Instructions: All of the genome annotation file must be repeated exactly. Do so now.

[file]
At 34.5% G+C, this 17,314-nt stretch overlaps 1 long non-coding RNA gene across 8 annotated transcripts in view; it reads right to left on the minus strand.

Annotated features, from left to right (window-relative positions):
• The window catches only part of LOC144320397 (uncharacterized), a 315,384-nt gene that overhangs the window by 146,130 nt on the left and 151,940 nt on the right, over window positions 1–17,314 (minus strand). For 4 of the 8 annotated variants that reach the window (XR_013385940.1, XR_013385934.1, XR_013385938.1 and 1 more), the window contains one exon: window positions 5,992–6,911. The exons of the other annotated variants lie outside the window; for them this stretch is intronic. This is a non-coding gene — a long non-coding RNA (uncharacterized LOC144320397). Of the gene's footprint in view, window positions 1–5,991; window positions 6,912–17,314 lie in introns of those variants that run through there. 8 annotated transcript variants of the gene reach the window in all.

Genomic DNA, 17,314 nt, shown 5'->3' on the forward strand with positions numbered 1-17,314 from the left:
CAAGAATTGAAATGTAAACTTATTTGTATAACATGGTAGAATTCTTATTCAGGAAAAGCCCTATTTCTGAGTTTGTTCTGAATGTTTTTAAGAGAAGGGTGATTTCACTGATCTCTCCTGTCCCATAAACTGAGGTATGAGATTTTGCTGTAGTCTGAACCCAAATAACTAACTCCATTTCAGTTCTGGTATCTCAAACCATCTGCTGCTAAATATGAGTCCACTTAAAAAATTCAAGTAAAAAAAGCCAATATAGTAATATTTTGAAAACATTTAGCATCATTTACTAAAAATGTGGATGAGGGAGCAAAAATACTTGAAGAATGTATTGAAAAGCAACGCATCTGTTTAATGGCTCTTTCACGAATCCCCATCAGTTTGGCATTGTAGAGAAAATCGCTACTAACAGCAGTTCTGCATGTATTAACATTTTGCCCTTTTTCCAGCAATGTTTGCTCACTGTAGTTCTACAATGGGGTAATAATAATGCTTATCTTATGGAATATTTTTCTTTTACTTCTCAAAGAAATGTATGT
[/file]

At 34.5% G+C, this 17,314-nt stretch overlaps 1 long non-coding RNA gene across 8 annotated transcripts in view; it reads right to left on the minus strand.

Annotated features, from left to right (window-relative positions):
• The window catches only part of LOC144320397 (uncharacterized), a 315,384-nt gene that overhangs the window by 146,130 nt on the left and 151,940 nt on the right, over window positions 1–17,314 (minus strand). For 4 of the 8 annotated variants that reach the window (XR_013385940.1, XR_013385934.1, XR_013385938.1 and 1 more), the window contains one exon: window positions 5,992–6,911. The exons of the other annotated variants lie outside the window; for them this stretch is intronic. This is a non-coding gene — a long non-coding RNA (uncharacterized LOC144320397). Of the gene's footprint in view, window positions 1–5,991; window positions 6,912–17,314 lie in introns of those variants that run through there. 8 annotated transcript variants of the gene reach the window in all.

Genomic DNA, 17,314 nt, shown 5'->3' on the forward strand with positions numbered 1-17,314 from the left:
CAAGAATTGAAATGTAAACTTATTTGTATAACATGGTAGAATTCTTATTCAGGAAAAGCCCTATTTCTGAGTTTGTTCTGAATGTTTTTAAGAGAAGGGTGATTTCACTGATCTCTCCTGTCCCATAAACTGAGGTATGAGATTTTGCTGTAGTCTGAACCCAAATAACTAACTCCATTTCAGTTCTGGTATCTCAAACCATCTGCTGCTAAATATGAGTCCACTTAAAAAATTCAAGTAAAAAAAGCCAATATAGTAATATTTTGAAAACATTTAGCATCATTTACTAAAAATGTGGATGAGGGAGCAAAAATACTTGAAGAATGTATTGAAAAGCAACGCATCTGTTTAATGGCTCTTTCACGAATCCCCATCAGTTTGGCATTGTAGAGAAAATCGCTACTAACAGCAGTTCTGCATGTATTAACATTTTGCCCTTTTTCCAGCAATGTTTGCTCACTGTAGTTCTACAATGGGGTAATAATAATGCTTATCTTATGGAATATTTTTCTTTTACTTCTCAAAGAAATGTATGT